Curb the sweet snacks

nur gparents lg

Grandparents today are generally better informed in areas such as nutrition and lifestyle changes.

So it is not surprising to see Grandparents barracking at their grandson's footy match or taking the granddaughter to her weekly swimming classes and buying a Frisbee instead of a bag of lollies for that special treat.

But what can you do if you feel they are letting a few too many not-so-desirable foods slip in?

Everything old is new again

Old habits die hard and as there have been huge advancements in general wellbeing and nutrition science, you are bound to find some conflicting areas of advice when your parents, grandparent your children.

Take the "honey on the dummy" habit. This was used as a method of settling and getting babies to sleep. And surprise, surprise babies love the taste of something sweet. We now know that sucking on a honey-dipped dummy is not good for developing teeth and increases the risk of tooth decay.

Here are some tips if you need to cross the great divide of grand parenting:

  • Encourage the grandparents to teach the grandchild a physical activity that they have expertise in such as playing golf, fishing, playing tennis or flying a kite.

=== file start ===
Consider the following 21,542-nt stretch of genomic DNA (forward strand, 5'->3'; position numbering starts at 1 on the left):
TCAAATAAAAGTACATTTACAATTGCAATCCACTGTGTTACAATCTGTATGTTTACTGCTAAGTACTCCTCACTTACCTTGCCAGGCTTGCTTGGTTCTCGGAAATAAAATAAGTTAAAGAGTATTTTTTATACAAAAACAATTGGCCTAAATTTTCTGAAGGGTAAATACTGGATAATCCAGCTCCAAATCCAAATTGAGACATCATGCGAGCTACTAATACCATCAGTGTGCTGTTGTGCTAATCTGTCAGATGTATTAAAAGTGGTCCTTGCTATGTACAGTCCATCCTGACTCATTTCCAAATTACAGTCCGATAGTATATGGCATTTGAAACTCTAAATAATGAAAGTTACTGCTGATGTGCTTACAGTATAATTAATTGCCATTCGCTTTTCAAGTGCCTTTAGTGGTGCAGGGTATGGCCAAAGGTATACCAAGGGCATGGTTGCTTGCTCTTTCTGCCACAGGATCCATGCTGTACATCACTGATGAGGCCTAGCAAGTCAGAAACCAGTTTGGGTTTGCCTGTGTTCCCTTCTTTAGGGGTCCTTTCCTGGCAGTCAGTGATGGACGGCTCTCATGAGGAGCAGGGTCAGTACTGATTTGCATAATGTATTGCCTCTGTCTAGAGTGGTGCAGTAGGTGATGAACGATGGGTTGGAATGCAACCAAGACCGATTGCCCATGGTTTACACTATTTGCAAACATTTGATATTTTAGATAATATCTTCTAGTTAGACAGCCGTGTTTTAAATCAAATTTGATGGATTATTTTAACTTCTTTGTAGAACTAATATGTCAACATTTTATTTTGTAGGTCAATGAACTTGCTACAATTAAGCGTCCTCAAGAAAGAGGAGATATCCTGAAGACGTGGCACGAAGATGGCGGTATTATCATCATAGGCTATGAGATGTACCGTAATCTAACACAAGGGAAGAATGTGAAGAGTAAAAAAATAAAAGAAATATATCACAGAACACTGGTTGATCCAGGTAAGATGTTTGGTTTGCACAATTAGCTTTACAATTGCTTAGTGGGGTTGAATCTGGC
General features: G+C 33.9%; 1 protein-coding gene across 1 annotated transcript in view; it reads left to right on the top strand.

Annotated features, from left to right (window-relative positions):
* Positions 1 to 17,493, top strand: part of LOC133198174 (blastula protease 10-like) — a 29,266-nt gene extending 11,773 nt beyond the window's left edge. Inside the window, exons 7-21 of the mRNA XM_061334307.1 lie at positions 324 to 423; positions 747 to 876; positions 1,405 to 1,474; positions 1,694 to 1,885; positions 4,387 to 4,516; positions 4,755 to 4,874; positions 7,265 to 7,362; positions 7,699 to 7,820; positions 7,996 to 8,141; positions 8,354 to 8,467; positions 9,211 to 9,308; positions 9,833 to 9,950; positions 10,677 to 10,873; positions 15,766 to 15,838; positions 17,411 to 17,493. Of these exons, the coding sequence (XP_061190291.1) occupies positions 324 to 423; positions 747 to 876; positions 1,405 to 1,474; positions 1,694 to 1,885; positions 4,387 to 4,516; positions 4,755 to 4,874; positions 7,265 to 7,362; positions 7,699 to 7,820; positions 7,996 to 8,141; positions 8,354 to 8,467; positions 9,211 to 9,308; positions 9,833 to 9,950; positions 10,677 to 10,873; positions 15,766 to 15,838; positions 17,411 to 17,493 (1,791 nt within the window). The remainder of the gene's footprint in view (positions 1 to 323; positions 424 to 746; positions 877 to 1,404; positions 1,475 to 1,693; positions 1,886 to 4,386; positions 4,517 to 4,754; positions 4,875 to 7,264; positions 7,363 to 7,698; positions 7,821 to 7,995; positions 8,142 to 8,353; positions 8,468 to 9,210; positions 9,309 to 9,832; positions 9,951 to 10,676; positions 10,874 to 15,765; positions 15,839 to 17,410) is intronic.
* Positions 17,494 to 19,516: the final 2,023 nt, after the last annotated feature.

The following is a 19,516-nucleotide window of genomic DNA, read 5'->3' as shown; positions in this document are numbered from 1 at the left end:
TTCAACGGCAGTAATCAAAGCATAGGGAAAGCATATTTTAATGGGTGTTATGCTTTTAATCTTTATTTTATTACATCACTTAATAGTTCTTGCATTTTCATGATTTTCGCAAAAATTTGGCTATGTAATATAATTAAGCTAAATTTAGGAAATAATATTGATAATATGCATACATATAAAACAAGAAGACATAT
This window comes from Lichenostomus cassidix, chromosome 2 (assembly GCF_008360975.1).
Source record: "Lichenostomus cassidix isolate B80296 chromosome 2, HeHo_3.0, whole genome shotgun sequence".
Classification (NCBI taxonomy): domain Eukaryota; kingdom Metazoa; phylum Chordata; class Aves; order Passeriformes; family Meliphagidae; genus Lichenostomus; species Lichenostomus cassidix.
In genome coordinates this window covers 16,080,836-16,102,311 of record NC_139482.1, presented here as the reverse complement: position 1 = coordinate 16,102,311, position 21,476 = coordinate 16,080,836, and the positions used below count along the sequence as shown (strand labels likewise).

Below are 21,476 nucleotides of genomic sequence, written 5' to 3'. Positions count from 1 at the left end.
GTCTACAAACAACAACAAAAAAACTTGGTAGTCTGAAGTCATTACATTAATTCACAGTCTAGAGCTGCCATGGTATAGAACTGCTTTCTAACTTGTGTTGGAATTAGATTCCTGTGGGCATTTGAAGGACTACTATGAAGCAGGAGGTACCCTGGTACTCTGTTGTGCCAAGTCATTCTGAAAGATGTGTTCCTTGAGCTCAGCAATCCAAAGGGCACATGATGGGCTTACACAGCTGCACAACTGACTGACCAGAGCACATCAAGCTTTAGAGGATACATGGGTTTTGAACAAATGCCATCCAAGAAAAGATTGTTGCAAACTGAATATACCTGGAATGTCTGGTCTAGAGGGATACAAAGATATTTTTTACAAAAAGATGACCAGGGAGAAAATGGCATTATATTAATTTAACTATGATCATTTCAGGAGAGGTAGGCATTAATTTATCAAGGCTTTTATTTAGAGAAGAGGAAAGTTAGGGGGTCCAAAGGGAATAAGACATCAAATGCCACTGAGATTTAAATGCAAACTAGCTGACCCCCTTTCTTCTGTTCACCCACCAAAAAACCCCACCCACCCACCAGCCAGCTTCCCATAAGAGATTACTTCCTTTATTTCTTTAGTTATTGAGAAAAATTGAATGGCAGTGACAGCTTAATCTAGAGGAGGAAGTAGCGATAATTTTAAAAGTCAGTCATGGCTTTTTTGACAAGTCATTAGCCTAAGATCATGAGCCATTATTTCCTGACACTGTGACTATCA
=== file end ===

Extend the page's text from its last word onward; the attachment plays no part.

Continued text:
• Welcome the opportunity for grandparents to play board games and card games with children as an alternative to video games and TV that they may have been used to, to encourage greater social interaction.
  • Ensure that the fridge and pantry at the grandparent's has some nutritious snack options for children to enjoy like tubs of Jalna Yoghurt, fresh fruit and nuts.
  • Keep the lines of communication open and be prepared to be 'up front' if you are not happy with how the grandparents might be dealing with sensitive issues such as body image or menu planning.
  • Talk to your children about how to deal diplomatically with grandparent's cooking - especially if they always serve Brussels sprouts!

By Karen Inge – Accredited Practising Dietitian

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